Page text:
Poraz attacks Yom Kippur campaign

Legal experts reject his claim that State shouldn't encourage religion.

By MATTHEW WAGNER
October 9, 2005 18:50
4 minute read.
Poraz attacks Yom Kippur campaign

poraz 298 . (photo credit: Ariel Jerozolimski)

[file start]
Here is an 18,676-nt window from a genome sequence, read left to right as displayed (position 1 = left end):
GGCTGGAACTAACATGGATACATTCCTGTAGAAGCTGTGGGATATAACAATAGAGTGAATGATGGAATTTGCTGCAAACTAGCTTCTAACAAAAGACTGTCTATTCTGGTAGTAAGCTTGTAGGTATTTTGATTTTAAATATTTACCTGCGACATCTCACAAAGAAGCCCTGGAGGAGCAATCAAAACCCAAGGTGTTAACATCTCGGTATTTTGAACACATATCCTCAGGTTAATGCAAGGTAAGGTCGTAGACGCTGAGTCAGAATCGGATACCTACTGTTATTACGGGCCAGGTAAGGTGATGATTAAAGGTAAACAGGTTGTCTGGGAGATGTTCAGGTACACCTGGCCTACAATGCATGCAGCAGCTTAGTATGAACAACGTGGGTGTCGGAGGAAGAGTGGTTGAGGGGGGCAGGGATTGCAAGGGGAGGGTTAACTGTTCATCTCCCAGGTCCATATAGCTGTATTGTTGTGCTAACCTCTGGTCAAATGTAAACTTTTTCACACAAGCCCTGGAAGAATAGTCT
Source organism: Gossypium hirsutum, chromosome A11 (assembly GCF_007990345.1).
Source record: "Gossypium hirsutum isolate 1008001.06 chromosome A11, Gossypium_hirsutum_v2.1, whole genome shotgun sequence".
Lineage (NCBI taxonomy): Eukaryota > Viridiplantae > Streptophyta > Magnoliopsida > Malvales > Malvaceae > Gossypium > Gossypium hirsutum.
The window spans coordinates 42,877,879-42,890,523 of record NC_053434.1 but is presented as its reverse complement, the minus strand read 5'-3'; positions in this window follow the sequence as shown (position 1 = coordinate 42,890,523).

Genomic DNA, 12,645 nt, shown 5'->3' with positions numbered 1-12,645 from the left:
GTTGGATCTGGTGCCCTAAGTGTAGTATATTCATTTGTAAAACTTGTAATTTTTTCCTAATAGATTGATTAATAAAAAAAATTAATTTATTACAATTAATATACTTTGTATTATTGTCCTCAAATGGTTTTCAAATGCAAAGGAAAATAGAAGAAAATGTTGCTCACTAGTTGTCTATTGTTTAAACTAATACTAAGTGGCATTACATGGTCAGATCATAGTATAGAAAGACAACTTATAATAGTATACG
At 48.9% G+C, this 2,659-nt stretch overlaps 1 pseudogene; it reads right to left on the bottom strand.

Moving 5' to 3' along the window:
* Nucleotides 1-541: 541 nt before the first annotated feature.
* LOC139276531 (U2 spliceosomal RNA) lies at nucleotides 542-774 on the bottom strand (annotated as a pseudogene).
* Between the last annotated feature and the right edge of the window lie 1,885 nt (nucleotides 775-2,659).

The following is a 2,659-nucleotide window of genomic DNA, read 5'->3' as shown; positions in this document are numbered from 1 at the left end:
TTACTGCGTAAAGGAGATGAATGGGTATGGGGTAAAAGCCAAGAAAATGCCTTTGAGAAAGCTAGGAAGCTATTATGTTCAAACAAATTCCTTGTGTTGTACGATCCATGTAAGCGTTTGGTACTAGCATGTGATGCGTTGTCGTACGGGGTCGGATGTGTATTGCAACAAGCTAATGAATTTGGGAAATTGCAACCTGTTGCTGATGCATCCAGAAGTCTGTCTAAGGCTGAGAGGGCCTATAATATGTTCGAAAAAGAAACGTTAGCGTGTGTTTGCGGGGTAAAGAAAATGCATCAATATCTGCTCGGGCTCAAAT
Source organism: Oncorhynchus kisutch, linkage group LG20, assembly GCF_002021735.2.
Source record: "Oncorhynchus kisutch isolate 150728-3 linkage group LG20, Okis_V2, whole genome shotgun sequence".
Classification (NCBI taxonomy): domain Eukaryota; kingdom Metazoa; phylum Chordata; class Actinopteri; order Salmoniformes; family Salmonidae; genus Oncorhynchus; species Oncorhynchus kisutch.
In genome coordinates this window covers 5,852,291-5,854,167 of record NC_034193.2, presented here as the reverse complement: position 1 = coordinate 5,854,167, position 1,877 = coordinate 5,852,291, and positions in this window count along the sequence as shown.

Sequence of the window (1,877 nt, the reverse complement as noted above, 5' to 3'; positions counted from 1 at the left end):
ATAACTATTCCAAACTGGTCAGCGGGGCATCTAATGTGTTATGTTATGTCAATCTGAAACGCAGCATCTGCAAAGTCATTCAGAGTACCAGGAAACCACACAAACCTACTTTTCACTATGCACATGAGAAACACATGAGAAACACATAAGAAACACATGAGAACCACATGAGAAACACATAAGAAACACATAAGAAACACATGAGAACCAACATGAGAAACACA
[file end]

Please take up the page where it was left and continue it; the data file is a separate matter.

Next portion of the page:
MK Avraham Poraz (Shinui) called on Prime Minister Ariel Sharon Sunday to halt state funding for a Yom Kippur campaign, which in his words "encourages religiosity among secular Israelis". But legal experts rebuffed Poraz's claims. Poraz was referring to an advertising campaign funded in part by the Prime Minister's Office, which calls on citizens to take part in prayer and discussions on Yom Kippur eve at 250 community centers across the nation. In one radio commercial a young man recounts his positive experience last Yom Kippur with the liturgy and prayer. "As a result of the prayers I experienced a feeling of belonging", he declares. Poraz writes in his letter to Prime Minsiter Ariel Sharon, "It is not the state's role to use tax payer's money to finance a campaign that encourages people to embrace religion". In an interview, Poraz said it would be unheard of to use state funds to encourage Muslims or Christians to celebrate the Ramadan or the Feast of the Tabernacles. However, leading legal experts rejected Poraz's argument. "Poraz has no legal basis for what he is claiming", said Professor Shimon Sheetrit of the Hebrew University, a legal expert in religion-state issues. "The state finances synagogues and religious schools and it can fund a campaign like this also," he added. "We are not in a state like the US that has a non-establishment clause or like France that is aggressively secular. We are in Israel, which is Jewish democratic state and provides funding for religious activity. About 95% of Israeli Jews fast on Yom Kippur. That is a clear consensus." Asked whether the ad campaign preaches religious adherence, Sheetrit responded, "the young man in the ad said he feels a sense of belonging. That is not necessarily a religious statement, it is an expression of national pride." Sheetrit said the present campaign was simply an attempt to educate people. "If someone chooses to be irreligious I believe he or she should make that choice out of knowledge and familiarity with the tradition, not as an ignoramus." Dr. Gidon Sapir, who lectures in constitutional law at Bar Ilan University and specializes in religion-state issues, said one of the central roles of the state is to attempt to inculcate citizens with specific values. "It is perfectly legitimate for the state to launch a campaign to encourage its citizens to settle the Negev, visit museums, participate in sports, even to be more secular and skeptical or promote animal rights," said Sapir. "It is unclear to me why religion has be singled out consistently as a value that lacks legitimacy." Sapir also pointed out that Rabbi Michael Melchior, deputy minister for Israeli Society and the World Jewish Community is a well-known figure who has never been suspected of using religious coercion. "There is clear proof that many Israeli Jews see Yom Kippur as a cultural, national holiday, not necessarily a religious holiday. Melchior is simply cultivating this perception. "It is obvious that Melchior's goal is to preserve Jewish values common to all of us, not to push for adherence to religious ritual. In fact, commonly shared values are the figurative glue that holds together diverse groups in Israeli society." Melchior said that the aim of the campaign was to emphasize the relevance of Jewish Holidays for all Jews. "Our holidays have turned into the private property of a specific segment of our society and that's too bad", said Melchior, who began organizing ceremonies at community centers for all major Jewish holidays six years ago. "We are not missionaries, nor do we have any intention of encouraging secular Israelis to be religious. We simply received requests to arrange alternative ceremonies outside synagogues in a more neutral environment such as community centers, kibbutzim and moshavim." Melchior's office said that the year-round program costs NIS 1 million annually; NIS 180,000 is paid by the Prime Minister's Office. The rest is financed by private organizations. Melchior thanked Poraz for bringing the issue of the Yom Kippur campaign to the forefront of the communications media, thus providing free advertisement. The campaign is sponsored by the department for Torah education in the Education Ministry, Beyahad - Judaism, Society and Democracy, Tzohar Rabbis, and Amiel - Torah Stone.


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